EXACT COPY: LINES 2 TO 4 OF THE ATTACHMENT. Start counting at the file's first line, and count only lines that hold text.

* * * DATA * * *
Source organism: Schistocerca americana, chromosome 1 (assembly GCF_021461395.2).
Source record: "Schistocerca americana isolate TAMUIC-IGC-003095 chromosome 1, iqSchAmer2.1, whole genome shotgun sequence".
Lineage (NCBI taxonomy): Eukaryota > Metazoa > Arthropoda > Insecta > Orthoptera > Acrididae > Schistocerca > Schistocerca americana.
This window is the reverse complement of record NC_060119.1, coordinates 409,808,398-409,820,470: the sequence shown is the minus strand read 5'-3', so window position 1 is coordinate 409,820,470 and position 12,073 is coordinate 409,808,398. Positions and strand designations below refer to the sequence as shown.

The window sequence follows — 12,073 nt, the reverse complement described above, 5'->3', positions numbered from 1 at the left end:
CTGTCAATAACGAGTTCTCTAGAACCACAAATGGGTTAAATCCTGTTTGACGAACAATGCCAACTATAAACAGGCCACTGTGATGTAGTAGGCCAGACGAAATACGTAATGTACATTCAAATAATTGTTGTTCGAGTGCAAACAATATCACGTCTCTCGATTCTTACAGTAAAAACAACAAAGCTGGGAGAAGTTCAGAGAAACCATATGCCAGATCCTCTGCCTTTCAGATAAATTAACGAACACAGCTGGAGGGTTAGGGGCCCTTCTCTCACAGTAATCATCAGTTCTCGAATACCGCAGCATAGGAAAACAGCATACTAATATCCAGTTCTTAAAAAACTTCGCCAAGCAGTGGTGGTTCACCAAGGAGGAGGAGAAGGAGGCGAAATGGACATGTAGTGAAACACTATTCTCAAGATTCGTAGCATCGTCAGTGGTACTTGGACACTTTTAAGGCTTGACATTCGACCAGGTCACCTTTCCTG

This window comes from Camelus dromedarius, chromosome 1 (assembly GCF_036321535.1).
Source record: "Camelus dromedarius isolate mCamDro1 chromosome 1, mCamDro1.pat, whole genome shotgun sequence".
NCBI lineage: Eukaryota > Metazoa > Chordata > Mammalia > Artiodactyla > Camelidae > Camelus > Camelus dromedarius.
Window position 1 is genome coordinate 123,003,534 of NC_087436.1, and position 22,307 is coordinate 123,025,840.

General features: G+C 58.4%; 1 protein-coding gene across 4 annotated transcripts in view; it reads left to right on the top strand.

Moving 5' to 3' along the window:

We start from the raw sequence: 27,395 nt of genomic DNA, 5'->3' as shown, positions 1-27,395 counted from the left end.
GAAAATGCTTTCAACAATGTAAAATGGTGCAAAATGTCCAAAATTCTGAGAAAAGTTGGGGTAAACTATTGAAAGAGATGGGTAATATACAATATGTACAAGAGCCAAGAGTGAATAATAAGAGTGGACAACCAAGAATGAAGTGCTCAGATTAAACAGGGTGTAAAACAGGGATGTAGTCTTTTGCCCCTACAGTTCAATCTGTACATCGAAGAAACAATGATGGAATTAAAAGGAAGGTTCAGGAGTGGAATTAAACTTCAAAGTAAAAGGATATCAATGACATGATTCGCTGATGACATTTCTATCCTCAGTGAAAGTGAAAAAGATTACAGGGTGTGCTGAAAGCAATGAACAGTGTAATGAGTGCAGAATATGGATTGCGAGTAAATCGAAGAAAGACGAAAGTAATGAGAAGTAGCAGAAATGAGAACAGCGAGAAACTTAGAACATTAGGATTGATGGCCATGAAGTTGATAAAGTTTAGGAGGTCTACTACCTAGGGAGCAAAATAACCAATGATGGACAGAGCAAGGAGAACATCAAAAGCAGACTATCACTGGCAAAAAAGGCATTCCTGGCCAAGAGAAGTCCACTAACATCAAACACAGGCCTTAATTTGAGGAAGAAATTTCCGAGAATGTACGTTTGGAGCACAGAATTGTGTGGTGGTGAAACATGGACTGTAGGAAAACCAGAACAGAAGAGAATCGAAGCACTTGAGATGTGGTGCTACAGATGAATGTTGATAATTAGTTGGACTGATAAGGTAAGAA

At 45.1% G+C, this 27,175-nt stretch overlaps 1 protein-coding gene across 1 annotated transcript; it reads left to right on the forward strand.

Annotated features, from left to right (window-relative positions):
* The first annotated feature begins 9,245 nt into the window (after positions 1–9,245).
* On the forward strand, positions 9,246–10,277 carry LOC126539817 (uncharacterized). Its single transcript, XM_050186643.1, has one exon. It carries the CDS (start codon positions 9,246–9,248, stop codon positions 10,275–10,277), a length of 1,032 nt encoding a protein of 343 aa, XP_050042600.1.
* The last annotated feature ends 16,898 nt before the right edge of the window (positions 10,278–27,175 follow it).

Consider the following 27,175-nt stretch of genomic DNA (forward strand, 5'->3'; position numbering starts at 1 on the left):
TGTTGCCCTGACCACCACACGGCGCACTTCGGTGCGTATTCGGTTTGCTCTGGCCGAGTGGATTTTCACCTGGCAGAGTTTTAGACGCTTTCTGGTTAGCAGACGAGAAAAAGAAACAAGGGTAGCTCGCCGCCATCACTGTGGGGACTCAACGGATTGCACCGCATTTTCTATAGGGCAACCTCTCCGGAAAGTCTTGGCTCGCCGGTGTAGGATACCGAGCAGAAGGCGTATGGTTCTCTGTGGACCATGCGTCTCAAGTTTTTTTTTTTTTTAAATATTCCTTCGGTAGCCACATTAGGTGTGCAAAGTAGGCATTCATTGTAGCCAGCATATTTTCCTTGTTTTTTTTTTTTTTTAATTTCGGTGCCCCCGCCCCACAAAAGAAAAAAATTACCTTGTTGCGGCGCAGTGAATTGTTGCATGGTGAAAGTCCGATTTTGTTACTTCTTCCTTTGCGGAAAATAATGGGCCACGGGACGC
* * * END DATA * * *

Source record: "Schistocerca americana isolate TAMUIC-IGC-003095 chromosome 1, iqSchAmer2.1, whole genome shotgun sequence".
Lineage (NCBI taxonomy): Eukaryota > Metazoa > Arthropoda > Insecta > Orthoptera > Acrididae > Schistocerca > Schistocerca americana.
This window is the reverse complement of record NC_060119.1, coordinates 409,808,398-409,820,470: the sequence shown is the minus strand read 5'-3', so window position 1 is coordinate 409,820,470 and position 12,073 is coordinate 409,808,398. Positions and strand designations below refer to the sequence as shown.